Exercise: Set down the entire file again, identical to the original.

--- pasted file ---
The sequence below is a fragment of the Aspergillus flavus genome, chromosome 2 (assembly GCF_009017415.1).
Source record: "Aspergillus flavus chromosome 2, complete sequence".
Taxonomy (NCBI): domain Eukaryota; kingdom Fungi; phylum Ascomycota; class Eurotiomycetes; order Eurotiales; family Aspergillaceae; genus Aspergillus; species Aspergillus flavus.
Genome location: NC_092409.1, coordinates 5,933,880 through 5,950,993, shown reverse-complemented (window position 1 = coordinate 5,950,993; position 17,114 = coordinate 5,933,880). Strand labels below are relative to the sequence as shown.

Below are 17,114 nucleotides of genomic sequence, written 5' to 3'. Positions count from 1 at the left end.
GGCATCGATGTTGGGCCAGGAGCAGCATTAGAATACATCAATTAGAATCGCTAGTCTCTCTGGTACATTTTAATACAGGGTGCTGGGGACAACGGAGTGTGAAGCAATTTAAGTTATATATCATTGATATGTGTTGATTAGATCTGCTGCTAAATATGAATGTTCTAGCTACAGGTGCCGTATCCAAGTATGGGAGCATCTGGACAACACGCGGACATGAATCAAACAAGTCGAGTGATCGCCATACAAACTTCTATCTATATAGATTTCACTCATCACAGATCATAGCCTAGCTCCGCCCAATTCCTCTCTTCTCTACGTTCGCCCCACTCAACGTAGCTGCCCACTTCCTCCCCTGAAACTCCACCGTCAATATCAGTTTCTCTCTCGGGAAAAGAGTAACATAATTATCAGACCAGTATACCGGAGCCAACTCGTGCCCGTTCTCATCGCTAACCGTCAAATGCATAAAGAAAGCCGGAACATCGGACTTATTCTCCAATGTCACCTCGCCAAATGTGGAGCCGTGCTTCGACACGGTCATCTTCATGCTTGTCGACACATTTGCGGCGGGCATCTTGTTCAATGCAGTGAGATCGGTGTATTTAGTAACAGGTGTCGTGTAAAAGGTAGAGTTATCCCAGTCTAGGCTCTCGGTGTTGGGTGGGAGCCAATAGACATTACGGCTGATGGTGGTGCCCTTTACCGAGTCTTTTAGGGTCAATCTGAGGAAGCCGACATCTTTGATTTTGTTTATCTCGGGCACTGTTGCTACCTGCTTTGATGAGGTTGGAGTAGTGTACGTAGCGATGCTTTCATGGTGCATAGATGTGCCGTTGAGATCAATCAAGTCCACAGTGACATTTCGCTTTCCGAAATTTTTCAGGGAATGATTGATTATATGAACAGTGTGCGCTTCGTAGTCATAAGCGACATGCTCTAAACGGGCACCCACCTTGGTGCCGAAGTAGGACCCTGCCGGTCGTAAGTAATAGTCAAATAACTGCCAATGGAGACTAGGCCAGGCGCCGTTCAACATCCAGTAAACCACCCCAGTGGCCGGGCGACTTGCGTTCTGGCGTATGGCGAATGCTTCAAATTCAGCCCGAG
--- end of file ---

The sequence below is a fragment of the Aspergillus flavus genome, chromosome 2 (assembly GCF_009017415.1).
Source record: "Aspergillus flavus chromosome 2, complete sequence".
Taxonomy (NCBI): domain Eukaryota; kingdom Fungi; phylum Ascomycota; class Eurotiomycetes; order Eurotiales; family Aspergillaceae; genus Aspergillus; species Aspergillus flavus.
Genome location: NC_092409.1, coordinates 5,933,880 through 5,950,993, shown reverse-complemented (window position 1 = coordinate 5,950,993; position 17,114 = coordinate 5,933,880). Strand labels below are relative to the sequence as shown.

Below are 17,114 nucleotides of genomic sequence, written 5' to 3'. Positions count from 1 at the left end.
GGCATCGATGTTGGGCCAGGAGCAGCATTAGAATACATCAATTAGAATCGCTAGTCTCTCTGGTACATTTTAATACAGGGTGCTGGGGACAACGGAGTGTGAAGCAATTTAAGTTATATATCATTGATATGTGTTGATTAGATCTGCTGCTAAATATGAATGTTCTAGCTACAGGTGCCGTATCCAAGTATGGGAGCATCTGGACAACACGCGGACATGAATCAAACAAGTCGAGTGATCGCCATACAAACTTCTATCTATATAGATTTCACTCATCACAGATCATAGCCTAGCTCCGCCCAATTCCTCTCTTCTCTACGTTCGCCCCACTCAACGTAGCTGCCCACTTCCTCCCCTGAAACTCCACCGTCAATATCAGTTTCTCTCTCGGGAAAAGAGTAACATAATTATCAGACCAGTATACCGGAGCCAACTCGTGCCCGTTCTCATCGCTAACCGTCAAATGCATAAAGAAAGCCGGAACATCGGACTTATTCTCCAATGTCACCTCGCCAAATGTGGAGCCGTGCTTCGACACGGTCATCTTCATGCTTGTCGACACATTTGCGGCGGGCATCTTGTTCAATGCAGTGAGATCGGTGTATTTAGTAACAGGTGTCGTGTAAAAGGTAGAGTTATCCCAGTCTAGGCTCTCGGTGTTGGGTGGGAGCCAATAGACATTACGGCTGATGGTGGTGCCCTTTACCGAGTCTTTTAGGGTCAATCTGAGGAAGCCGACATCTTTGATTTTGTTTATCTCGGGCACTGTTGCTACCTGCTTTGATGAGGTTGGAGTAGTGTACGTAGCGATGCTTTCATGGTGCATAGATGTGCCGTTGAGATCAATCAAGTCCACAGTGACATTTCGCTTTCCGAAATTTTTCAGGGAATGATTGATTATATGAACAGTGTGCGCTTCGTAGTCATAAGCGACATGCTCTAAACGGGCACCCACCTTGGTGCCGAAGTAGGACCCTGCCGGTCGTAAGTAATAGTCAAATAACTGCCAATGGAGACTAGGCCAGGCGCCGTTCAACATCCAGTAAACCACCCCAGTGGCCGGGCGACTTGCGTTCTGGCGTATGGCGAATGCTTCAAATTCAGCCCGAG